Today more than 27,000 students throughout the United States, American Samoa, and the U.S. Virgin Islands submit entries to a state or territory JDS Contest. The program’s success is due to partnerships with Federal and State government agencies, nongovernmental organizations, private businesses, and volunteers who have helped to recognize and honor thousands of teachers and students throughout the United States for their participation in conservation related activities.
Junior Duck Stamp Coordinator The national Junior Duck Stamp Program Coordinator oversees the annual national JDS Contest. The Coordinator assists Regional and State Coordinators in promoting the use of the JDS curriculum in schools across the nation, develops and implements corporate, public and media marketing and outreach activities, and facilitates special projects like the curriculum revision. The Coordinator also responds to inquiries from members of Congress, the public and the media.
Regional Coordinators Regional coordinators serve as the first line of communication to State Coordinators. As a resource to the State Coordinators, Regional Coordinators are able to respond to inquiries and assist the National Coordinator with data collection. More specifically, Regional Coordinators are responsible for gathering annual financial reports in addition to participation and state activities reports. Regional Coordinators facilitate the transition of state programs from one coordinator to another and assist State Coordinators in general duties when necessary.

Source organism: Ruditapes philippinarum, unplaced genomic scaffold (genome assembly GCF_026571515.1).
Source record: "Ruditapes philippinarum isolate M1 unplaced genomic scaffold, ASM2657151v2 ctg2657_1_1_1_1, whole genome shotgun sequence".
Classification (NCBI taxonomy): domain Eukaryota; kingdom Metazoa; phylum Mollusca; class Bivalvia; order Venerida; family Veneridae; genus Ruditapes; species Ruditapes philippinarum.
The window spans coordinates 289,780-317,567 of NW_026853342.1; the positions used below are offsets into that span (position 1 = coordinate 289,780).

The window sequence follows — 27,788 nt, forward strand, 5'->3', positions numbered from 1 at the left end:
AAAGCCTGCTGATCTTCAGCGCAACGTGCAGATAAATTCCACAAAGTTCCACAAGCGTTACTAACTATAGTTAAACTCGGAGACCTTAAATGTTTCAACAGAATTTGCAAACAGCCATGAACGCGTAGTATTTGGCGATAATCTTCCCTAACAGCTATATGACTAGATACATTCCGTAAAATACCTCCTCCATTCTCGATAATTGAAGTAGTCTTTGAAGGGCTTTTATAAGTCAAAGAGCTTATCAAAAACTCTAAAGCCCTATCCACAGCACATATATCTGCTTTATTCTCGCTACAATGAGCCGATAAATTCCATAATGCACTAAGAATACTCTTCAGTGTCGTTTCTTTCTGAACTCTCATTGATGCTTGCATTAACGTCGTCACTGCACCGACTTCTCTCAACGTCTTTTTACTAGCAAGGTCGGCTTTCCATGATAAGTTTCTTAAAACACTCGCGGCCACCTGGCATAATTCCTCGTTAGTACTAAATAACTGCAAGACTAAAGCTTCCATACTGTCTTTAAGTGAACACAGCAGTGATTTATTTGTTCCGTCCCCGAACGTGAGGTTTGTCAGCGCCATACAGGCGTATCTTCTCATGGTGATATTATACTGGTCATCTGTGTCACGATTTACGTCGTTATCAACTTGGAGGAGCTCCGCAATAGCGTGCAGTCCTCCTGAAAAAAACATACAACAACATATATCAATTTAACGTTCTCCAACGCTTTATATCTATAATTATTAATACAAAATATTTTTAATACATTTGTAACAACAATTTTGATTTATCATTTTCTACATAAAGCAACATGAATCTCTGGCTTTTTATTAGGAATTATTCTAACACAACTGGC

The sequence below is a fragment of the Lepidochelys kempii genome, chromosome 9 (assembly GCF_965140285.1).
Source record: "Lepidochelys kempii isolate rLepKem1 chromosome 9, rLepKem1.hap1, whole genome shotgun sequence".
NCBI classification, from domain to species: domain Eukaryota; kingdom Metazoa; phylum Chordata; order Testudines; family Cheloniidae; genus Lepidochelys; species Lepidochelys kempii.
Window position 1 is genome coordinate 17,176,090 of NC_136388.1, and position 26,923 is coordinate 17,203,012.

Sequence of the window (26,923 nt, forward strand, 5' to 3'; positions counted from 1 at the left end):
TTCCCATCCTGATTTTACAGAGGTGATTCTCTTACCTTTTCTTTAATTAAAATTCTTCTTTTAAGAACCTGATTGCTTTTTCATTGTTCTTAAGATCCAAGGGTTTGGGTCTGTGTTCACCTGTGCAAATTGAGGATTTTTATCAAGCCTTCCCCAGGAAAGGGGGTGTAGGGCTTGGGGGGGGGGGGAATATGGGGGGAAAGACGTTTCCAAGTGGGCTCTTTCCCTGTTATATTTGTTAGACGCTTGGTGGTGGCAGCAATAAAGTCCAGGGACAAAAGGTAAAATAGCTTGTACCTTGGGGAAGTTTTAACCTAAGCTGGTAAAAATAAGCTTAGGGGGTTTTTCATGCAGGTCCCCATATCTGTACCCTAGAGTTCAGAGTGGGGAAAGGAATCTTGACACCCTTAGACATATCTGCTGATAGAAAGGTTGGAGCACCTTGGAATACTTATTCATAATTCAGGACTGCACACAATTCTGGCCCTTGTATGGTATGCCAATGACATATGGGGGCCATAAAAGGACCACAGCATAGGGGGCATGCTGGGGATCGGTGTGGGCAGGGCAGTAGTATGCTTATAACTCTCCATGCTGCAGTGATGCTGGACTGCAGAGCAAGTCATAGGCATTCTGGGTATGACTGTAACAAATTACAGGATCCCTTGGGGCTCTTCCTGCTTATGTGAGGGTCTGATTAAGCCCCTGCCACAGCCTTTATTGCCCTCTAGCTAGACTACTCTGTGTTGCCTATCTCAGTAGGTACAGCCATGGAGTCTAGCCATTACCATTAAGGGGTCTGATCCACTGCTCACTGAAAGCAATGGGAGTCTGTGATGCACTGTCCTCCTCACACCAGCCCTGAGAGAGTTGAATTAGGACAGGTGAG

State Coordinators Every state, the District of Columbia and the U.S. Virgin Islands has a JDS Coordinator. The Coordinators are employees of the U.S. Fish and Wildlife Service, state agencies, or conservation-oriented nongovernmental organizations who work on JDS issues in addition to their anchor position, in most cases without additional compensation. Each State Coordinator is responsible for administering the JDS Program in their state. This includes managing the state art contest, outreach, and, in many cases, the states own art tour of winning youth art entries. The ability of the State Coordinators to manage these program responsibilities is strongly tied to the hosting office’s support staff, the money available to administer the program, the geographical location of the coordinators office in the state, and the time a coordinator has to complete program related responsibilities, in addition to other unrelated work responsibilities. Coordinators are able to network and improve their skills during the JDS Coordinators’ Conference held every other year. Coordinators communicate with one another throughout the year through the Junior Duck Stamp ListServe, email, and phone.